What are the symptoms of Glaucoma?

The type and stage of glaucoma determine its symptoms:

Open-angle glaucoma:
  • Patchy blind spots in the central or peripheral vision (mostly both eyes)

  • Tunnel vision (advanced stages)

Acute angle-closure glaucoma:

  • Eye pain

  • Blurred vision

  • Severe headache

  • Halos around lights

  • Nausea and vomiting

  • Eye redness

Glaucoma will lead to blindness; if untreated. Despite treatment, 15% of patients suffer from blindness because of glaucoma in at least one eye within 20 years of commencement of treatment.

How to diagnose Glaucoma?

Prevention of glaucoma is the most effective management of this condition. Prevention is possible only with early diagnoses and due treatment which can protect the patient from blindness.

The doctor relies on medical history and any family history while evaluating for glaucoma. For a condition like glaucoma, it is best to be evaluated by an eye specialist (ophthalmologist). 

The ophthalmologist while confirming glaucoma does numerous other assessments in addition to the past health and physical examination. These evaluations include:

Structure of the eye:

It is assessed by techniques such as slit lamp examination, ophthalmoscopy, optic coherence tomography, and gonioscopy


This test evaluates the sharpness of the vision and loss of side and/or central vision if any using the perimeter technique.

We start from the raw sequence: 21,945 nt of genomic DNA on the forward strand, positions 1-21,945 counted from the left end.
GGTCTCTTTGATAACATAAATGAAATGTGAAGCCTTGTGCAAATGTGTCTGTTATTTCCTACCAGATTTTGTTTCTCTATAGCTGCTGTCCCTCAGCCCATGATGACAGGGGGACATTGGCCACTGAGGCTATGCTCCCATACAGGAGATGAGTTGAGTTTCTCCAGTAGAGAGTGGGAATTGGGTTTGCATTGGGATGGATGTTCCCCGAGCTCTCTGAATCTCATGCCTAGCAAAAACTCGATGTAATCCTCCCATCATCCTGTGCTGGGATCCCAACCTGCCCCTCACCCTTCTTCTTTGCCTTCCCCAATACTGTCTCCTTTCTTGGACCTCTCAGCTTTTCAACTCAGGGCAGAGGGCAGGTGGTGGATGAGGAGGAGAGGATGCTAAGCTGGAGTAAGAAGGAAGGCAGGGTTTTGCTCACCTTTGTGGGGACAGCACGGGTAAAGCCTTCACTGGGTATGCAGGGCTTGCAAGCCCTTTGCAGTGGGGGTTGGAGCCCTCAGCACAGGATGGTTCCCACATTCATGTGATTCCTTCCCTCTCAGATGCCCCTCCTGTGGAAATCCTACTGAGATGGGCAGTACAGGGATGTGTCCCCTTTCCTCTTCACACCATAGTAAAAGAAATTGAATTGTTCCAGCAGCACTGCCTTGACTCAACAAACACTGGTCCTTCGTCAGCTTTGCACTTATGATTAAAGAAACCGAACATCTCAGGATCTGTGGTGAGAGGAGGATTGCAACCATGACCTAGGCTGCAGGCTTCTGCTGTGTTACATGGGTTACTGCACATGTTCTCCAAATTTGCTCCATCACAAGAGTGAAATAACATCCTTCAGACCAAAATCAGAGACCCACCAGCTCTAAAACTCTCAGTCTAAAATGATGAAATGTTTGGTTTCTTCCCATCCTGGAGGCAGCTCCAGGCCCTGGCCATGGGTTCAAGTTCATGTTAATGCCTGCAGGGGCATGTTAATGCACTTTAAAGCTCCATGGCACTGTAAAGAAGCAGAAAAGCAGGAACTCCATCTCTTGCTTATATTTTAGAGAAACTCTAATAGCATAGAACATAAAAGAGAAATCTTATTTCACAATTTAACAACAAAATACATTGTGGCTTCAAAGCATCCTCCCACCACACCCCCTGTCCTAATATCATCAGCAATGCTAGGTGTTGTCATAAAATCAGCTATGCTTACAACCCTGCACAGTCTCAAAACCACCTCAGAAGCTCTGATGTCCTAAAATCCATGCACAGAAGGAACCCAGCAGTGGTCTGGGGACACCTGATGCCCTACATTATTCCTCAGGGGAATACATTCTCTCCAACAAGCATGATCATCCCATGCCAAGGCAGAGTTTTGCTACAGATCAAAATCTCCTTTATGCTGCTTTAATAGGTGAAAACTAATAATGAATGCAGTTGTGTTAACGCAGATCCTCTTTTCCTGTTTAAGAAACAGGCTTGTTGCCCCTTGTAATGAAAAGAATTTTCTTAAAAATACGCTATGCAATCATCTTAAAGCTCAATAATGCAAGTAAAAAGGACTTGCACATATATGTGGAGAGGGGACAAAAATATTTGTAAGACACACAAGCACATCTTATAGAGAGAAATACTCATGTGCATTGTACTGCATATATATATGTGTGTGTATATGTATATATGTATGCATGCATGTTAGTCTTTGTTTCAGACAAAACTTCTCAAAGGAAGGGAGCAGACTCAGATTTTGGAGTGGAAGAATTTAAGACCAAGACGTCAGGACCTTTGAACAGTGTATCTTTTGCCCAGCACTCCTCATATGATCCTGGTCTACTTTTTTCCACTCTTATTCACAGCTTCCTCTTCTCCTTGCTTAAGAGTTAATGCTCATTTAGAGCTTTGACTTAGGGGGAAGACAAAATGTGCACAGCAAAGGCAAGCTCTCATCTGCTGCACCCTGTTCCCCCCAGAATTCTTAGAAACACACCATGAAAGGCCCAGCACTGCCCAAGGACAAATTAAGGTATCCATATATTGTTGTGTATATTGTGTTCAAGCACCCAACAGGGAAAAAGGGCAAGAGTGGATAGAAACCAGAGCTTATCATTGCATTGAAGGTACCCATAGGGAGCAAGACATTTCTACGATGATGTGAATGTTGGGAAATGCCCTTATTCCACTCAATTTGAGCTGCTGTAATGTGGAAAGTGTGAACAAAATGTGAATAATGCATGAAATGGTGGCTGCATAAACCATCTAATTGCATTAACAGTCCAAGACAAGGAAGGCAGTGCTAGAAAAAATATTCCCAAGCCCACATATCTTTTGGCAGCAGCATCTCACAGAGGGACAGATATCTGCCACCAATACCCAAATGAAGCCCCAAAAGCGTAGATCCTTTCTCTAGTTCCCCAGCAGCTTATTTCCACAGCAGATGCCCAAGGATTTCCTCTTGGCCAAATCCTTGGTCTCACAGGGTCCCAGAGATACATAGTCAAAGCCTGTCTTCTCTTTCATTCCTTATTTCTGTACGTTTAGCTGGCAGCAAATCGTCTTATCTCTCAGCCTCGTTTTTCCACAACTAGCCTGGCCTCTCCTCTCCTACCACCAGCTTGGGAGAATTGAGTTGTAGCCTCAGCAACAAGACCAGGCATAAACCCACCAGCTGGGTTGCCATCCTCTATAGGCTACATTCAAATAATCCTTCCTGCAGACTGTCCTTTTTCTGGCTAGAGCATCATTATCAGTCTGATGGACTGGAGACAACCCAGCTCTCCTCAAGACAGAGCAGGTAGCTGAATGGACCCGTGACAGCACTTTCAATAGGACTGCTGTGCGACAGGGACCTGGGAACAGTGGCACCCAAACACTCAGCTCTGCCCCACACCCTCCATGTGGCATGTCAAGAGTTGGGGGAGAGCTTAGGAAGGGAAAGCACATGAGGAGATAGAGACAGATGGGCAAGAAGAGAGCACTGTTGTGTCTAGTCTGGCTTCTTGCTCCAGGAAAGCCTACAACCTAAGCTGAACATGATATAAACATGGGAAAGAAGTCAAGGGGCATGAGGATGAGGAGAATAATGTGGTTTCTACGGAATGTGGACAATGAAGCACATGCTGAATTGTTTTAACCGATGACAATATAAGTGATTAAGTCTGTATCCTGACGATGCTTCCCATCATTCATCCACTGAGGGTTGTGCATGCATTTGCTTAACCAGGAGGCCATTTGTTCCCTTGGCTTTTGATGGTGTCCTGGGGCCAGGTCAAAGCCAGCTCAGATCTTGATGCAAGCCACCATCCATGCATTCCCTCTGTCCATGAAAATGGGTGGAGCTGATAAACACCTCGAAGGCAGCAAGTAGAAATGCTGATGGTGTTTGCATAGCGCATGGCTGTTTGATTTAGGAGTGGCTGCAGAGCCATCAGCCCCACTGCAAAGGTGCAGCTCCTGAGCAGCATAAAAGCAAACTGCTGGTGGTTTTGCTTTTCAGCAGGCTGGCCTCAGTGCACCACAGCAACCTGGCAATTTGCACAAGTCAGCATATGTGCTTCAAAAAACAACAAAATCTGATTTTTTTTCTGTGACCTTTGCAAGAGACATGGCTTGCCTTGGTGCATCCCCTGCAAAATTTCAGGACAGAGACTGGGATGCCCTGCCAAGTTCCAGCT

Eye pressure:

The technique of tonometry measures the fluid pressure inside of the eye (intraocular pressure).

The thickness of cornea:

Along with the measurement of intraocular pressure, cornea thickness quite effectively allows defining the patient's risk for glaucoma. 

Pachymetry is a technique, which helps measure the thickness of the cornea. 

Once glaucoma is diagnosed, the above-described evaluations continue at regular intervals to ensure optimal utilization of the vision the patient has and to help preserve the quality of life. The doctor may perform a low-vision assessment for the same.

What are the Treatment options for Glaucoma ?

Treatment of glaucoma aims to prevent pressure on the optic nerve and hence to prevent the loss of vision. 

This can be effectively achieved by maintaining intraocular pressure. Depending upon the stage of diagnoses, the doctor may suggest the following course of action:


This is conservative management, where the doctor prescribes either medicated eye drops or tablets to reduce the intraocular pressure. The doctor may also use a combination.


The surgery depends on the type of glaucoma.

If Glaucoma caused by slow or blocked drainage channels is leading to increased pressure in the eye; the doctor may consider ablating the excessive fluid-producing glands.

Angle-closure glaucoma is approached differently.

This is treated as a medical emergency and requires the pressure built up by the fluid to be reduced immediately.

The doctor may try medicines first. But if the patient does not respond with immediate effect, the doctor may resort to iridotomy. 

This is a laser protocol that makes small holes in the iris of the eye. These holes in the iris facilitate fluid movement, thus relieving intraocular pressure.